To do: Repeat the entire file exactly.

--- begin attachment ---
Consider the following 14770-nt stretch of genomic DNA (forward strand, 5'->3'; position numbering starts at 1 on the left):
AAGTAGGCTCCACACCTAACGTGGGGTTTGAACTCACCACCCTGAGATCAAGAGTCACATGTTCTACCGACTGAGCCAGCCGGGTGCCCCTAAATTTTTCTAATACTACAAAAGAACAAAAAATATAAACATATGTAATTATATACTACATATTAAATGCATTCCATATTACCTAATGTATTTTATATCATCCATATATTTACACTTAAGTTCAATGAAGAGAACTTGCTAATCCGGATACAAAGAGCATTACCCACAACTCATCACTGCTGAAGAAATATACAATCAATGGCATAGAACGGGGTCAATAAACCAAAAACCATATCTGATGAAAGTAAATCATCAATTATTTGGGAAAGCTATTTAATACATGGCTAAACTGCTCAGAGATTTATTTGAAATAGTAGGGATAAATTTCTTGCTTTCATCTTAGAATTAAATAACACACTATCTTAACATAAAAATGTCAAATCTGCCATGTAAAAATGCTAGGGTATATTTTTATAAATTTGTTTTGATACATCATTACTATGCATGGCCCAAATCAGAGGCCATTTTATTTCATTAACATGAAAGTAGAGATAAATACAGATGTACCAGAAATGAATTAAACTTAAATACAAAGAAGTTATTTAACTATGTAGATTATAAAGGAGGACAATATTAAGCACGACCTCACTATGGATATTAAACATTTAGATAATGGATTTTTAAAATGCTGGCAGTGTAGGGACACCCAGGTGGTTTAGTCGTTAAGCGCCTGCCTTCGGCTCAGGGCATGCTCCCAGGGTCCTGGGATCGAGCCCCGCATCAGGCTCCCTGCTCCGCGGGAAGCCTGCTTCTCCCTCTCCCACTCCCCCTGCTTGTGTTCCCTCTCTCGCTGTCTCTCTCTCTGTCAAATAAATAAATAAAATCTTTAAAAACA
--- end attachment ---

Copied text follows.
Consider the following 14770-nt stretch of genomic DNA (forward strand, 5'->3'; position numbering starts at 1 on the left):
AAGTAGGCTCCACACCTAACGTGGGGTTTGAACTCACCACCCTGAGATCAAGAGTCACATGTTCTACCGACTGAGCCAGCCGGGTGCCCCTAAATTTTTCTAATACTACAAAAGAACAAAAAATATAAACATATGTAATTATATACTACATATTAAATGCATTCCATATTACCTAATGTATTTTATATCATCCATATATTTACACTTAAGTTCAATGAAGAGAACTTGCTAATCCGGATACAAAGAGCATTACCCACAACTCATCACTGCTGAAGAAATATACAATCAATGGCATAGAACGGGGTCAATAAACCAAAAACCATATCTGATGAAAGTAAATCATCAATTATTTGGGAAAGCTATTTAATACATGGCTAAACTGCTCAGAGATTTATTTGAAATAGTAGGGATAAATTTCTTGCTTTCATCTTAGAATTAAATAACACACTATCTTAACATAAAAATGTCAAATCTGCCATGTAAAAATGCTAGGGTATATTTTTATAAATTTGTTTTGATACATCATTACTATGCATGGCCCAAATCAGAGGCCATTTTATTTCATTAACATGAAAGTAGAGATAAATACAGATGTACCAGAAATGAATTAAACTTAAATACAAAGAAGTTATTTAACTATGTAGATTATAAAGGAGGACAATATTAAGCACGACCTCACTATGGATATTAAACATTTAGATAATGGATTTTTAAAATGCTGGCAGTGTAGGGACACCCAGGTGGTTTAGTCGTTAAGCGCCTGCCTTCGGCTCAGGGCATGCTCCCAGGGTCCTGGGATCGAGCCCCGCATCAGGCTCCCTGCTCCGCGGGAAGCCTGCTTCTCCCTCTCCCACTCCCCCTGCTTGTGTTCCCTCTCTCGCTGTCTCTCTCTCTGTCAAATAAATAAATAAAATCTTTAAAAACA